Not only will I start the day off by “shaping intention”, I will take a moment before doing things like climbing & determine my intention for that experience.  I did this a couple times while climbing with my friend Polly, & we always had “successful” experiences.  I’m not sure what else to do, but I hope this helps.

What do you usually do when you hit the “wall”?

After Dark

15 Mon, 2010 § 9 Comments

Remember when you were a kid & the sun going down was a lame excuse to stop playing?

Especially when it is only 6:30pm — seriously, how does it get this dark so early?!

On our last trip to Priest’s Draw, there were no excuses & no parents to beg.  After the sun went down, we pulled out the lantern & Dave threw himself at this beast of a problem in the dark.

It actually triggered a bit of homesickness as I though about hunting/camping trips with my family; we would always get up before the sun & set out while it was still dark.  I always froze amidst the predawn frost, but the thought of being left behind at camp was unbearable.  This is one of my most cherished memories, & I deeply wish to relive it.  There is something raw, mysterious & beautiful about experiencing nature in the dark through action, rather than just the usual sitting around a campfire.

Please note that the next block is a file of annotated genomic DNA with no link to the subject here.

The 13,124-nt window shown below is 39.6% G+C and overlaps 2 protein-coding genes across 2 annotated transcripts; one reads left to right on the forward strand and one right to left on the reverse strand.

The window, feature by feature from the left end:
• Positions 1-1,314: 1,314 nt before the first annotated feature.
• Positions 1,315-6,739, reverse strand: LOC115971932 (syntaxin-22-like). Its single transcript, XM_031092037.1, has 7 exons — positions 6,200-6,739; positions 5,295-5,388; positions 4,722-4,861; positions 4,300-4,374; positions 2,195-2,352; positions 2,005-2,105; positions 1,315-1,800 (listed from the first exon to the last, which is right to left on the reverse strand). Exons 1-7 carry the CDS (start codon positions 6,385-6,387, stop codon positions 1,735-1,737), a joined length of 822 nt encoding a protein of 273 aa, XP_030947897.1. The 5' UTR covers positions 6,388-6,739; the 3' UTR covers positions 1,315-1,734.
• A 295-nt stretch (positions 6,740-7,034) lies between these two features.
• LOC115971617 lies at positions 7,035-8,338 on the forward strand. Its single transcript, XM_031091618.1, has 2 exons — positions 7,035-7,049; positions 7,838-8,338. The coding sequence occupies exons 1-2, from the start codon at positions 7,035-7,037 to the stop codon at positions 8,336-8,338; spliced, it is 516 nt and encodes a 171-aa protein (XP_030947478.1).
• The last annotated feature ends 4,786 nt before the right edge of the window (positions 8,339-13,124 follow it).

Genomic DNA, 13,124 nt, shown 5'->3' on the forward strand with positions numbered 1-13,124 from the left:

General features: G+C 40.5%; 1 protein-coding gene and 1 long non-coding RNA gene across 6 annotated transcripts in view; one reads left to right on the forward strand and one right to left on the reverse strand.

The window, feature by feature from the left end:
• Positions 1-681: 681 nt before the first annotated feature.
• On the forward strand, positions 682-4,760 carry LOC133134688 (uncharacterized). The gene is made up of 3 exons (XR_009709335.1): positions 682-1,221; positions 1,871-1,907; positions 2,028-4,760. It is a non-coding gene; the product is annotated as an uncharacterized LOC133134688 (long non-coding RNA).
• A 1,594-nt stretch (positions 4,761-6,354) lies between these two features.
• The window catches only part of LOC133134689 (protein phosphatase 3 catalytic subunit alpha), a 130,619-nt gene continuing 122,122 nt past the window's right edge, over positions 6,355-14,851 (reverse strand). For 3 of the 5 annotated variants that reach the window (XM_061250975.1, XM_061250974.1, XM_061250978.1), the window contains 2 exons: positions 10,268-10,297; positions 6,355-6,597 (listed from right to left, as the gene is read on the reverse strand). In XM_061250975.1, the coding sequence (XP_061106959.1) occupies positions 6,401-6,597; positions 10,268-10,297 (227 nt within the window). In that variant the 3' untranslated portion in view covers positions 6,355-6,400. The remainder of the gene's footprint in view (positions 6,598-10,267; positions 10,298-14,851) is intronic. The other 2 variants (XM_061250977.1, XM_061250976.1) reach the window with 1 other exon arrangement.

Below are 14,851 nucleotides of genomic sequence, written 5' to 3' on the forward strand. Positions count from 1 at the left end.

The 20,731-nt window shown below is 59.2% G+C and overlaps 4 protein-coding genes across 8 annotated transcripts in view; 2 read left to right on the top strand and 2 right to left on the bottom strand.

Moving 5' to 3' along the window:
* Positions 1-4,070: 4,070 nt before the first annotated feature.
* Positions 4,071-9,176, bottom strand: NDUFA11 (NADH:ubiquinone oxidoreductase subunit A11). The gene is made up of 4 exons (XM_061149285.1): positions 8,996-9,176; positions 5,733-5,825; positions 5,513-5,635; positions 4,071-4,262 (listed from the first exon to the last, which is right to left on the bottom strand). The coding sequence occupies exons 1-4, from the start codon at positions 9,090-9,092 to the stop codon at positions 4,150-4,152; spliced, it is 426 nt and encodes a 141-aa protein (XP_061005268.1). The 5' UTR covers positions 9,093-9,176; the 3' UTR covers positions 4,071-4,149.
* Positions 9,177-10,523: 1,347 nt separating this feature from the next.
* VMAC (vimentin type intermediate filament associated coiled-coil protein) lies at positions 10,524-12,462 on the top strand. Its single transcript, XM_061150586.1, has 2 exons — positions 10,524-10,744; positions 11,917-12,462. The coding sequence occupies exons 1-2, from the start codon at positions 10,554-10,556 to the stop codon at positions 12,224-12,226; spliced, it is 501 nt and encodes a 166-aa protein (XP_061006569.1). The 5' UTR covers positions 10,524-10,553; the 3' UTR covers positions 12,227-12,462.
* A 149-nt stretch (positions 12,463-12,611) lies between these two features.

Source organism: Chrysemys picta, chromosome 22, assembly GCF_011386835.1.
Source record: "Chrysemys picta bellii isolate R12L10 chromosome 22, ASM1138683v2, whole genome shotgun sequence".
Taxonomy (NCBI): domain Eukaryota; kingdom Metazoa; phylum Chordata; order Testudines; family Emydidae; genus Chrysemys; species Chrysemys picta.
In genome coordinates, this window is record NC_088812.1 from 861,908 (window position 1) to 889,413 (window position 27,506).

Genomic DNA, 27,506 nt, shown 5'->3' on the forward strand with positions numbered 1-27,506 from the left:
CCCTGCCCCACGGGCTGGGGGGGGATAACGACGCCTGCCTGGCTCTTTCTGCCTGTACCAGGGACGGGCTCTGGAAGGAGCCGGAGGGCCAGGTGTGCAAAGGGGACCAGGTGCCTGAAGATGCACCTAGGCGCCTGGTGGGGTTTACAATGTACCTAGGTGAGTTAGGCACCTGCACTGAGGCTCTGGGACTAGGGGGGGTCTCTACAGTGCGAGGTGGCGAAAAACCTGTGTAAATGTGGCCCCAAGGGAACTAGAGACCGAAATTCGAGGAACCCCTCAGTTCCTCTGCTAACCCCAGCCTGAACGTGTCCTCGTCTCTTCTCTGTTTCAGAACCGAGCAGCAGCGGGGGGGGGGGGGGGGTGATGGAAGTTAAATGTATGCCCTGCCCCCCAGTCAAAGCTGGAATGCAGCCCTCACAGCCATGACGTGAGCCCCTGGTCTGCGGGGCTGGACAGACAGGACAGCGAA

I wish I had brought a few more layers to bundle up in & not left my gloves in the car :(.  It wasn’t the dark that got to me — it was the cold!  Though I was freezing by the time we hiked out, walking beneath the stars was amazing.  I love being in a place that I can actually see the stars at night.

My hometown is drenched in stars.  This is something I had missed since moving away from home.  Now we have stars again.  🙂

As promised: more bouldering photos of Priest Draw so you can see the style of climbing by daylight.

Triangle Boulder is a good warm up just off the road.